Gulf companies embrace ESG as investment world has its own ‘Greta’ moment
When teenage environmental activist Greta Thunberg sailed into New York after her 3,000 mile-transatlantic voyage, it caught the attention of many people in a way that previous environmental campaigning had not.
The 16-year-old girl from Sweden bookmarked a step change in the way we perceive our environment and the threats that it increasingly faces. It was the right moment.
Markets too are undergoing their own step change in the way that investors perceive companies and do business – not just from an environmental perspective but also in terms of how they interact with society and the ethical standards that they apply.
Environmental, social and governance (ESG) criteria are increasingly being used by fund managers when selecting the companies and indices they plan to invest in. Indosuez was early to adopt tools to promote responsible investment in order to accelerate the growth of sustainable finance while offering clients who are sensitive to this theme, particularly new generations, and solutions reflecting their concerns. Like global warming, this has not happened overnight – even if it might feel that way when we read about the billions of dollars that are flowing into ESG-benchmarked funds currently.
Now that trend is rapidly gaining traction in the emerging markets of the Arabian Gulf, driven in part, but not exclusively, by the recent surge in foreign investment into bourses from the UAE to Saudi Arabia as they join new emerging market indexes such as MSCI and FTSE Russell.
These developments are underpinned by the region’s biggest asset managers. This is no accident. Sovereign investors are required to take a long-term view on the assets they hold and need to be attuned to the big sweep of societal and environmental change.
Such investors are not so concerned about what their portfolios are doing from day to day or month to month, but rather how they perform over a number of years, even decades. Indeed, some of them only disclose their performance over these very long-time frames and refuse to report annual earnings.
Investors are thus increasingly less narrowly focussed on annualised rates of return and capital appreciation and also take risk, sustainability, as well as their own reputation into account when allocating their investments.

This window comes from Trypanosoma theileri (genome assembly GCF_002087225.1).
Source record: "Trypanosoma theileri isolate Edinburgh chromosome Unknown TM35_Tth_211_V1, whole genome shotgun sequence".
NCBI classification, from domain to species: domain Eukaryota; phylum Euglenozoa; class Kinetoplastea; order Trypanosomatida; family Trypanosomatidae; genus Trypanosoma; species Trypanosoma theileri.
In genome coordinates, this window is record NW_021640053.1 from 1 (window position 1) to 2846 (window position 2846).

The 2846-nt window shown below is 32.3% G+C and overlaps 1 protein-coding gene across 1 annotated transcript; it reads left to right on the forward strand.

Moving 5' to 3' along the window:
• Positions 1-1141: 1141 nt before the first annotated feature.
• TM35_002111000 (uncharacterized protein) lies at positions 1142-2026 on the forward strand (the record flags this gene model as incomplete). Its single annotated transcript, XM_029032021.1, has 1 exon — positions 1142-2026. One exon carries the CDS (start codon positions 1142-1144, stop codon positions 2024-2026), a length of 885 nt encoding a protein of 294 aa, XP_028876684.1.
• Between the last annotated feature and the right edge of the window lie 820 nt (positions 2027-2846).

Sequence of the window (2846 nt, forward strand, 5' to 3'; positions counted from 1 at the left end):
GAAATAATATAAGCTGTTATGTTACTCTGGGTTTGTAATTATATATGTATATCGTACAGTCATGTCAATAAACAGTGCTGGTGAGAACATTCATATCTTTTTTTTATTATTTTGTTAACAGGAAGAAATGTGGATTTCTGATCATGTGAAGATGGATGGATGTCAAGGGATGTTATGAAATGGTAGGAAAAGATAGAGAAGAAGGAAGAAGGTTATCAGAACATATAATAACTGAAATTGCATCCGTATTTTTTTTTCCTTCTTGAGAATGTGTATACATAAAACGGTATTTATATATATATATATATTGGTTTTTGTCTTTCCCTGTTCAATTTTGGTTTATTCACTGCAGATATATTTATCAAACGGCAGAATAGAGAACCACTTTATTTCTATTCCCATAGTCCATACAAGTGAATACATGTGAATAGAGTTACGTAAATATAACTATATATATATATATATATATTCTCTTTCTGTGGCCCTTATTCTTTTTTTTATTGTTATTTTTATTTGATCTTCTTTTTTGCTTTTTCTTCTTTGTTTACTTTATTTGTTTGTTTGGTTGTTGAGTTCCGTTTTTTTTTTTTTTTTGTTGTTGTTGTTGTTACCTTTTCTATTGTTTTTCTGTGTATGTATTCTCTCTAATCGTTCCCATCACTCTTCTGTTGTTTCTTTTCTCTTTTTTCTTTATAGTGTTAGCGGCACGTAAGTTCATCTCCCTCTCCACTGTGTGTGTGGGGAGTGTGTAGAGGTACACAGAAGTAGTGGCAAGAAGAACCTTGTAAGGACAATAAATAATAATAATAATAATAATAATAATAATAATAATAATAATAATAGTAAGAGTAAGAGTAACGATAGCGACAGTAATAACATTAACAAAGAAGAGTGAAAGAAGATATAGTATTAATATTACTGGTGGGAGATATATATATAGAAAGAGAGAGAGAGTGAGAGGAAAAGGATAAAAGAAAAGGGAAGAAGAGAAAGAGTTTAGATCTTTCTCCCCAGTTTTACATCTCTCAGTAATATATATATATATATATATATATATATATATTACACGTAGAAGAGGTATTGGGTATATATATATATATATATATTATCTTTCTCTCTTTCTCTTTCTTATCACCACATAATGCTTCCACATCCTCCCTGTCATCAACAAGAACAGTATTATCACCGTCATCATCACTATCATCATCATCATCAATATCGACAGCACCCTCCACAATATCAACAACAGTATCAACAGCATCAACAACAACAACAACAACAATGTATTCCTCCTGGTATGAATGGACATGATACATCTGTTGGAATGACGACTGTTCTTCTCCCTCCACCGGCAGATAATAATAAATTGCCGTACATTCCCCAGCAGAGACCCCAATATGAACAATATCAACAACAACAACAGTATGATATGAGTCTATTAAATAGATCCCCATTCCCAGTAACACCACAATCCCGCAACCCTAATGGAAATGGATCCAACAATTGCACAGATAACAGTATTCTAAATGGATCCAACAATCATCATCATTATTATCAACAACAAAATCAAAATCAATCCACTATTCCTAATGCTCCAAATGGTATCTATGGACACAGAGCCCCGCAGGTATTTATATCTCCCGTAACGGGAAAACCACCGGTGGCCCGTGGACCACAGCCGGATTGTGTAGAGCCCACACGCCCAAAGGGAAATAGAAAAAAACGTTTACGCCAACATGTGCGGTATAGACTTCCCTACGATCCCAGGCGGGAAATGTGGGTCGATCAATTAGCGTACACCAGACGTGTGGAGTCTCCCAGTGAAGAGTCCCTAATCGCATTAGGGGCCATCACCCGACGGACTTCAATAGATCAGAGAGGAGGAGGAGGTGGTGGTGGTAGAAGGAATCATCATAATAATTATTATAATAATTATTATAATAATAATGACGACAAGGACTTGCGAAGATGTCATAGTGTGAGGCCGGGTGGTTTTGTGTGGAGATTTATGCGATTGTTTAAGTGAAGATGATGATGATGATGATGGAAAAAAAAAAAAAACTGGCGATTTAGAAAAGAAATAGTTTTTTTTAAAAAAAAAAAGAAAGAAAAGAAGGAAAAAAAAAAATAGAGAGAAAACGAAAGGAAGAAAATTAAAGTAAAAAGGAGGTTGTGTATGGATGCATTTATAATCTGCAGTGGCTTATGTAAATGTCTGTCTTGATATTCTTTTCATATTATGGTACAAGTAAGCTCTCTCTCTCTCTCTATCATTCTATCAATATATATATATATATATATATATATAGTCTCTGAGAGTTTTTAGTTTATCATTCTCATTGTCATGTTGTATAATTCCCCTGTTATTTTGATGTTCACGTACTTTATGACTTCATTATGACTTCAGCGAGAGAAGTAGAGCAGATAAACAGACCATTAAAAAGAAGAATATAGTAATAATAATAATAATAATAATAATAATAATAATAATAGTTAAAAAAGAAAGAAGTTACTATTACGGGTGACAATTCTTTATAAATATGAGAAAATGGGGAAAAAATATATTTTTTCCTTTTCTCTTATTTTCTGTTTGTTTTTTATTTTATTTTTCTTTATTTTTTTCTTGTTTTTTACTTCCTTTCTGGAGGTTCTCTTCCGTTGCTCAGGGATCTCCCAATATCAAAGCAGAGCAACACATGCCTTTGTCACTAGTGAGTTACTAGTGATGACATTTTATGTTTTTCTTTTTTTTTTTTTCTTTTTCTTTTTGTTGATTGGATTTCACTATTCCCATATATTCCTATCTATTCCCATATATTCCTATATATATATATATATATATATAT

It is by necessity a forward-looking approach that looks less at how an asset has performed in the past than at how it will fare in the future and in some cases whether it will even exist in the future – or at least exist in a way that is ethically investable.
The One World Sovereign Wealth Fund Framework which was established following the 2015 Paris Agreement to mitigate the effects of climate change, is one example of this ongoing shift among sovereign investors.
It is especially noteworthy that four of the six founding members are from the Gulf – namely the Abu Dhabi Investment Authority (ADIA), the Kuwait Investment Authority, the Qatar Investment Authority, and Saudi Arabia’s Public Investment Fund.
This comes a decade after the then UN Secretary-General Kofi Annan wrote to a number of global CEOs and asked them to help integrate ESG concepts into capital markets.
Hence, it is only relatively recently that ESG principles have moved from the periphery of investment considerations towards the core, as more and more companies look to apply them to their own business.
It is estimated that ESG-based investing now accounts for nearly one quarter of all managed assets globally while sustainable investment topped $30 trillion at the end of 2018, according to the Global Sustainable Investment Review.
A KPMG study found that more than one-third of company executives surveyed said that pressure from investors had increased their company’s focus on ESG.
Stock exchanges are also buying into the phenomenon with Euronext this month saying it planned to invest in ESG-based indices as part of wider expansion plans.
For Gulf companies that suddenly find themselves on the radar screens of big emerging-market fund managers, the need to make a solid ESG case is urgent – especially given the preconceptions that some investors may have of companies in the Arab world.
Increasingly we are seeing Gulf companies big and small embrace ESG and in doing so attract the attention of an enlarged global audience of investors.
This month, a regional leader in petrochemicals hosted a conference at its Riyadh headquarters under the theme of “promoting integrity and transparency for growth”. The event was about showcasing the company’s philosophy of business ethics and integrity to a global audience.
More and more companies in the region are adopting a similar approach in order to meet the expectations of foreign fund managers who are seeking returns beyond the immediate financial performance. It should be noted that this does not involve sacrificing financial returns. Morningstar data reveals that funds taking ESG factors into account in their investments have performed better than their non-ESG sister funds. Five of the six fund duos analysed saw the more ethical offering outperforming its more traditional alternative over one and three years, the firm said.
If Greta made her ocean crossing in function of the stars, they certainly seem aligned now for taking us all into a much-improved harbour; environmentally, socially, governance-wise, as well as financially.
*Francois R. Farjallah, Global Head of the Middle East & Africa and Marie Owens Thomsen, Global Chief Economist.